Kristina Brauburger

Kristina Brauburger


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I am strongly intrigued by detail and fascinated by the general concept how small things can make a big difference - especially in the nature surrounding us. I studied biology at the university of Marburg in Germany, where I was lucky to get involved in work with some of the smallest entities of life studied there: the ebola- and closely related marburgviruses (both filoviruses; “filum” = thread (Lat.)). Despite encoding only 7 genes these viruses belong to the world’s nastiest pathogens. During my PhD, I investigated the sophisticated transcription strategy of Ebola virus and as a postdoc at Boston University could broaden my insight into the molecular biology of filoviruses by exploring diverse reverse genetics systems used to study highly pathogenic viruses under normal laboratory conditions. Through collaborations with the Rocky Mountain laboratories in Hamilton, Montana, I had the great opportunity to clone recombinant filoviruses and analyze them in a high containment laboratory setting.

When I came to Sweden, I was fortunate enough to accompany two insect collection trips to Australia with Eric Warrant’s group, which got me fascinated in a totally different tiny, but equally intriguing natural phenomenon: the Bogong moths and their capability for long-distance migration. Bogong moths are huge in comparison with my favorite viruses: their genome contain about 2600 times as many protein-coding genes and a Bogong moth is roughly 50 000 times the size of an Ebola virus! However, they are tiny compared to other migrating animals, like birds, turtles, or whales. This makes them much more accessible and easier to study for tackling fundamental questions of animal migration. Having seen them clustered in thousands (up to 17 000/m2) on the walls of crevices and caves in the Australian Alps, one cannot help but being amazed by their sheer number and the fact that they have been reported to return to the exact same caves every summer, generation after generation, in order to evade the heat of their breeding grounds in more northern parts of the country. With which remarkable precision their minute eyes and brains must work to coordinate and steer this long yearly migratory journey!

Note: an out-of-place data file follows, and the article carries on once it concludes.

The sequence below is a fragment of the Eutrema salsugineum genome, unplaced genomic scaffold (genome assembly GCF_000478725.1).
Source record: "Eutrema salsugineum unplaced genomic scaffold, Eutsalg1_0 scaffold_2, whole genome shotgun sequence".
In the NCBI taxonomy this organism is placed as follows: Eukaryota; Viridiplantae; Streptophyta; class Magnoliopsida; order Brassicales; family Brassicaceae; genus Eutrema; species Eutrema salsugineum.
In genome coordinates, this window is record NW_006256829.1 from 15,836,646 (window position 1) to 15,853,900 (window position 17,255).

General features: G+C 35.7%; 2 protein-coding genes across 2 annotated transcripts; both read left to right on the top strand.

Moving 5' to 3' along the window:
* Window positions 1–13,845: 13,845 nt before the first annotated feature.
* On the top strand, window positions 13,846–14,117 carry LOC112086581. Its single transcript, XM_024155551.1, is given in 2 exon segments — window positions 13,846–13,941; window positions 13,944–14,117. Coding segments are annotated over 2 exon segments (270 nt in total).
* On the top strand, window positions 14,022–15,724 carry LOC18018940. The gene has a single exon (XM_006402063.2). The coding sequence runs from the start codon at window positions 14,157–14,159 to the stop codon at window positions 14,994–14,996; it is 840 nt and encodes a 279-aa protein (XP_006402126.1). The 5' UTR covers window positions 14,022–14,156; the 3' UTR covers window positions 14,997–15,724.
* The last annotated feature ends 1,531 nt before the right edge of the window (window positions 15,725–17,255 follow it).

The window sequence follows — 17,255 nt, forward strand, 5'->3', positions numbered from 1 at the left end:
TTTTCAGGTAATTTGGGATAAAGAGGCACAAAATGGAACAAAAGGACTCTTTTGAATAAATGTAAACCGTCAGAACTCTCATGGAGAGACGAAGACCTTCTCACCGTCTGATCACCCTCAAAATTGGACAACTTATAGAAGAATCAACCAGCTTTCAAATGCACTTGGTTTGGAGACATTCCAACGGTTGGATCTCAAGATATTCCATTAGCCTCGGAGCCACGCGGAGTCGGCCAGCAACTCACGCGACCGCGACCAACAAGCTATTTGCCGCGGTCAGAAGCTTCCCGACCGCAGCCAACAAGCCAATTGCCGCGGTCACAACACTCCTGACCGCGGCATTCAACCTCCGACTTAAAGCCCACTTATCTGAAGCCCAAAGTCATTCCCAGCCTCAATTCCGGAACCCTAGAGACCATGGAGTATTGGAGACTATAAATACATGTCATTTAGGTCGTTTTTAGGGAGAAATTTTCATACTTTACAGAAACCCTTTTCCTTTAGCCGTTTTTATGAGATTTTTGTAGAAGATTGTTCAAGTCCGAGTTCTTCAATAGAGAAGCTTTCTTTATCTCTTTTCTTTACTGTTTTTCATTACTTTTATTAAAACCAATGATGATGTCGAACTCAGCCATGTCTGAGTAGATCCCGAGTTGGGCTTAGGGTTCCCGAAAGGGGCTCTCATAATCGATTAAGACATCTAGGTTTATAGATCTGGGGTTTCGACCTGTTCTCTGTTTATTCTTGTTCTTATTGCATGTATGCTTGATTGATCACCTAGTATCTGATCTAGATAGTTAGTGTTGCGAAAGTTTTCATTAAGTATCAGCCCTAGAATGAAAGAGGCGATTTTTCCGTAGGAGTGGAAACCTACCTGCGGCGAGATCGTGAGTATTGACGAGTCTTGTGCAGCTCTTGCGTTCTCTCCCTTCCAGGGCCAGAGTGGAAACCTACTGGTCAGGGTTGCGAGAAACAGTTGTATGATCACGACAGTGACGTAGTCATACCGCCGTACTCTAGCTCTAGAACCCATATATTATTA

I am excited for now having the chance to help to identify the molecular basis of how the Bogong moths (Agrotis infusa), in comparison to the non-migratory Turnip moths (Agrotis segetum), see the world- and maybe even sense the Earths’ magnetic field on their trip. My small project, which I am conducting with kind support of the Pheromone group, involves cloning of the photopigment (i.e. opsin and cryptochrome) genes of both species with the aim of analyzing their expression patterns in the moths’ brains and eyes. While opsins are involved in vision processes, cryptochromes have been proposed to form the molecular basis of light-dependent magnetoreception. Complementing the work of the other members of the Bogong moth project, my results will hopefully provide some insight into potential differences of eye design between migratory and non-migratory moths. Furthermore, they might allow the specific identification of cryptochrome-expressing cells in the moths’ retina and therefore serve as a basis for targeting them in electrophysiological recordings. Together, this work ultimately seeks to reveal the underlying molecular mechanism of the putative light-dependent magnetic compass in these tiny migrants.

UKÄ subject classification

  • Biological Sciences


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